Sparks of inspiration
Climate adaptation in action
A blog by Katherine Shingler, Project Manager – heritage and climate, on the ‘Withstanding Change’ study visit
From 24 April – 5 May, I accompanied INTO members from the Middle East and Africa on a two-week study visit to National Trust sites, where climate adaptation can be seen in action. This kicked off the ‘Withstanding change’ project, led by INTO and funded by the British Council’s Cultural Protection Fund.
The study visit allowed the project partners to network and exchange knowledge, learning together about climate adaptation and engagement in the National Trust and INTO partner organisations.
In reality, it was so much more than this. Our conversations covered everything from business models, through to designing sustainable transport routes to sites, to engaging with local and national government on climate and heritage. Keen to make the most of our time together, we packed in so many brilliant places.
The first week
We looked at flood management in our second North region visit, where we learned how Lyme Park has put in a ‘swale’ (a new word for me: a shallow ditch or trench!) to divert heavy rainfall from the gardens and avoid a repeat of the floods of 2019.
In Porthdinllaen, North Wales, we got a glimpse of how the site will be impacted by sea level rise, and Penrhyn Castle showed us how the team are managing more intense rainfall and extreme storm conditions.
Our first week concluded with a visit to Gibson Mill, where we learned about renewable sources of energy and ways of taking properties ‘off grid’, as well as optimising water use to make properties more resilient to drought conditions.
This week focused on engaging with communities and starting conversations about climate change with our audiences. How can we make climate change feel more ‘real’, rather than somebody else’s problem? How can we make conversations about climate change feel positive, so that they inspire people to act?
On a visit to Stourhead, we heard about the Planted festival, as well as local community initiatives from Ewan Jones, mayor of nearby Bruton.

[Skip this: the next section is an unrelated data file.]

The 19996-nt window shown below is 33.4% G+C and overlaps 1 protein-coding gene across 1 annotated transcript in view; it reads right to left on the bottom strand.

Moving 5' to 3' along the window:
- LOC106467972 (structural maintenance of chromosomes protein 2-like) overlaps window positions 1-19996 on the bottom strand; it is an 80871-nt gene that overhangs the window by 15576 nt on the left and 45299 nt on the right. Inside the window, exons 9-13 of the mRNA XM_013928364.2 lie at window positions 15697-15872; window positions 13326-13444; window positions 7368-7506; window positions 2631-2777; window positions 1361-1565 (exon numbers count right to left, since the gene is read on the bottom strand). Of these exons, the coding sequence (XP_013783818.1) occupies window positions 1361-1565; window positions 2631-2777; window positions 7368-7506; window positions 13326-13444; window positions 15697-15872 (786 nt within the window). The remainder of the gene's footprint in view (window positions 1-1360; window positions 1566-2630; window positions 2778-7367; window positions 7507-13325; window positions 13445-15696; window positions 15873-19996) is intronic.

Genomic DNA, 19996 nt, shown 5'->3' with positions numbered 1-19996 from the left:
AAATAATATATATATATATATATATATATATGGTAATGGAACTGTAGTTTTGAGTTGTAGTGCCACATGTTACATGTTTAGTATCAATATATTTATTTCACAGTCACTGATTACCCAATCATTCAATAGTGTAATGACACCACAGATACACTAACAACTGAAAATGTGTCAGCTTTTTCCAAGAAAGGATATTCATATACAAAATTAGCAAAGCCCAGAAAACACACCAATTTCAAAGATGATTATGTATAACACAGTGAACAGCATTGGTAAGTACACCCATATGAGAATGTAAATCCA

We travelled to Cliveden, to see how planting has been adapted to suit hotter conditions, using more sustainable, perennial plants instead of the costly and water-guzzling annual bedding plants. And we looked at how Coleshill estate is imaginatively repurposing its buildings, to showcase and pass on heritage building and conservation skills.
Presenting the partners
The visit concluded with a day at National Trust (EWNI) head office Heelis, where the INTO partners presented their sites, their organisations and their aims for the project to the wider National Trust, and INTO’s Catherine Leonard led a panel on heritage and climate communication.
Lighting a spark
The key takeaways from the two weeks are too many to list here, but one thing really stuck with me: Hoshil Dhanji of the Zanzibar Stone Town Heritage Society commented at the Heelis event that the National Trust is ‘full of SPARK: Service, Purpose, Attraction, Resilience, Knowledge’.
I think the same can be said of all the partners working on the ‘Withstanding Change’ project: all of them working in very different contexts, under sometimes very challenging conditions, they are united by that shared ‘spark’, that inspires them to safeguard their precious heritage for their communities, and for the future. Huge thanks to the many teams who shared their considerable expertise and knowledge.
In the next phase we will be twinning the project partners with National Trust (EWNI) places, enabling each to learn from one another. Please bookmark our pages or sign up to the newsletter, to follow all the project news.